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God’s Word for You

1 Chronicles 1:46-54 Government

by Pastor Timothy Smith on Friday, September 22, 2023

  46 When Husham died, Hadad son of Bedad who defeated Midian in the territory of Moab, reigned as king after him. The name of his city was Avith.
  47 When Hadad died, Samlah from Masrekah reigned as king after him.
  48 When Samlah died, Shaul from Rehoboth by the River reigned as king after him.
  49 When Shaul died, Baal Hanan son of Akbor reigned as king after him.
  50 When Baal Hanan died, Hadad reigned as king after him. The name of his city was Pai, and the name of his wife was Mehetabel, the daughter of Metred, the daughter of Me-Zahab. 51 And then Hadad also died.

Moses has the same list with almost the same language in Genesis 36. The interesting difference is that Moses does not say that Hadad also died (verse 51). In Moses’ day, Hadad would still have been living.

In older English versions (KJV), these men were called “dukes,” from the idea that a duke was historically a leader of a thousand men, and the Hebrew term eleph can mean both “thousand” and “tribe.” Here, alluph means “chief.”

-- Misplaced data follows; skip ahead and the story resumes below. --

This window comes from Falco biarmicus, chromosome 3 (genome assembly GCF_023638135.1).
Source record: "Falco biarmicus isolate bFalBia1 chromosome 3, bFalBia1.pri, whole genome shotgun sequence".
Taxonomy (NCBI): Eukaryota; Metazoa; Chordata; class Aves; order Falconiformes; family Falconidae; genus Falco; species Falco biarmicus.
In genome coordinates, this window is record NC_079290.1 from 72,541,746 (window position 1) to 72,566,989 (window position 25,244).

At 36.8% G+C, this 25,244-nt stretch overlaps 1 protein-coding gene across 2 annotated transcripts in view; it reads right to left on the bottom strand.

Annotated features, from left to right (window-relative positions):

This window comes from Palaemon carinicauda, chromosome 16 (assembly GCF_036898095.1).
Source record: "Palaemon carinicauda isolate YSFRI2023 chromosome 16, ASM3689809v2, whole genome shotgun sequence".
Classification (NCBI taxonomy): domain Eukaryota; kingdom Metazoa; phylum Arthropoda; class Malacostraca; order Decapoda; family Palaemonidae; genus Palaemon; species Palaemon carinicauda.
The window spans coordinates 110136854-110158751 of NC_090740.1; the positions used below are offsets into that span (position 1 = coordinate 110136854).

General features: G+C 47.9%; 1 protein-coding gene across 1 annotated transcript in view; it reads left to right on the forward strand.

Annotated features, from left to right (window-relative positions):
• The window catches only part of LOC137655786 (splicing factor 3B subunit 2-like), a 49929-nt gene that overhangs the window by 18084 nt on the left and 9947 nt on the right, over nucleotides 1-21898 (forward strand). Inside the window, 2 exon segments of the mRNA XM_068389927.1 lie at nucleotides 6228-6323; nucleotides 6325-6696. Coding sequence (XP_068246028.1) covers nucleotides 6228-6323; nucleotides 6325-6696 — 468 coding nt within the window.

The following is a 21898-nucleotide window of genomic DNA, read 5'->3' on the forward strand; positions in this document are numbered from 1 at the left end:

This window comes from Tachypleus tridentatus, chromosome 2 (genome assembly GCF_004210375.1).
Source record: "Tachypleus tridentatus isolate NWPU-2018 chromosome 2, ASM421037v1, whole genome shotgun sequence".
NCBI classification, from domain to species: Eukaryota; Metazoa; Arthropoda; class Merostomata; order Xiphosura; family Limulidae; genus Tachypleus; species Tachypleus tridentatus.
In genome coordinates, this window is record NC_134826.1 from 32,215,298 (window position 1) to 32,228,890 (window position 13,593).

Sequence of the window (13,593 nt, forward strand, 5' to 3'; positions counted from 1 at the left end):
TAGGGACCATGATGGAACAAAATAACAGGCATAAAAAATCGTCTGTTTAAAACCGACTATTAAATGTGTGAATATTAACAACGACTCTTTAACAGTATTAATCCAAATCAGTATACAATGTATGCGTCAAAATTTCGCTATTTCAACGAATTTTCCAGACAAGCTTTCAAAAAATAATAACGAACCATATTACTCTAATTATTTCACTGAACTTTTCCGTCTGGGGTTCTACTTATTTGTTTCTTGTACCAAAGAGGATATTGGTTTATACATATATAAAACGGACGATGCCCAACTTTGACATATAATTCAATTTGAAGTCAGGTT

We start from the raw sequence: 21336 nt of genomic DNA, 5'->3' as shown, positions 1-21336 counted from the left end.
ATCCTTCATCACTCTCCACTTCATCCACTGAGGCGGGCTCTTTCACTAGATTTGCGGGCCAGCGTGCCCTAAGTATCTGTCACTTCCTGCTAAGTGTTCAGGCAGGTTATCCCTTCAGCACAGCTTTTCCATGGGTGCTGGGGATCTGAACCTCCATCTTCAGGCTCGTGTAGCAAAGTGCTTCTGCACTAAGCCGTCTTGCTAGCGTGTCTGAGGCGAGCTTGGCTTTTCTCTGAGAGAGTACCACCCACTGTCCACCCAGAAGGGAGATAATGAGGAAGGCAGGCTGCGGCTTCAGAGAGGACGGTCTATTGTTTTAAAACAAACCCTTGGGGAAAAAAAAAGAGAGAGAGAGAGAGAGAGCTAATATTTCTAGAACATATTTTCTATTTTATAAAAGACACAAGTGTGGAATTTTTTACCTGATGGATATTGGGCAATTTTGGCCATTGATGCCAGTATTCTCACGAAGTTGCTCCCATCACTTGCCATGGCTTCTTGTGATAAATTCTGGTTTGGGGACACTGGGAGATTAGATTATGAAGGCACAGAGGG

The cities of Avith and Pai receive special attention. Pai is spelled a little differently by Moses (Pau, Genesis 36:39). The difference is easily explained by the linguistic discoveries of the brothers Grimm (the shift of language over many centuries). The village my great-great-grandfathers knew as Pauquette (or even Poquette) in Wisconsin is called Poynette today, a hundred and fifty years later—not on account of consonantal drift, but for the more mundane reason of a certain man’s penmanship.

Notice the little stories embedded into this list. A war with Midian and a settlement called Avith in verse 46. A man from Babylon (Mesopotamia) becomes king in verse 48. The false god Baal appears in a king’s name in verse 49, showing a growing apostasy and a falling away from the true faith. Then Hadad’s reign is set in the city of Pai (or Pau), and we see that his wife’s lineage was noble, and importance is given both to her mother and grandmother (compare 2 Timothy 1:5).

  The chiefs of Edom were the chief of Timna, the chief of Aliah, the chief of Jetheth, 52 the chief of Oholibamah, the chief of Elah, the chief of Pinon, 53 the chief of Kenaz, the chief of Teman, the chief of Mibzar, 54 the chief of Magdiel, and the chief of Iram. These were the chiefs of Edom.

This list of eleven chiefs might seem to be a list of proper names of men. Each is preceded by the term alluph, just as Moses has them in Genesis 36. Why then, do we step aside from calling them all chief this and chief that? Because not all of these words are names. Some are regions (Teman, Mibzar, Pinon), and some are even named for prominent noble women such as Timna and Oholibamah. It becomes too sticky a translation problem to assign a few like Jetheth and perhaps Iram as “chief Jetheth” and “chief Iram,” so I have made them all chiefs of the regions or places listed. The translator is at fault, not the text of the Holy Spirit.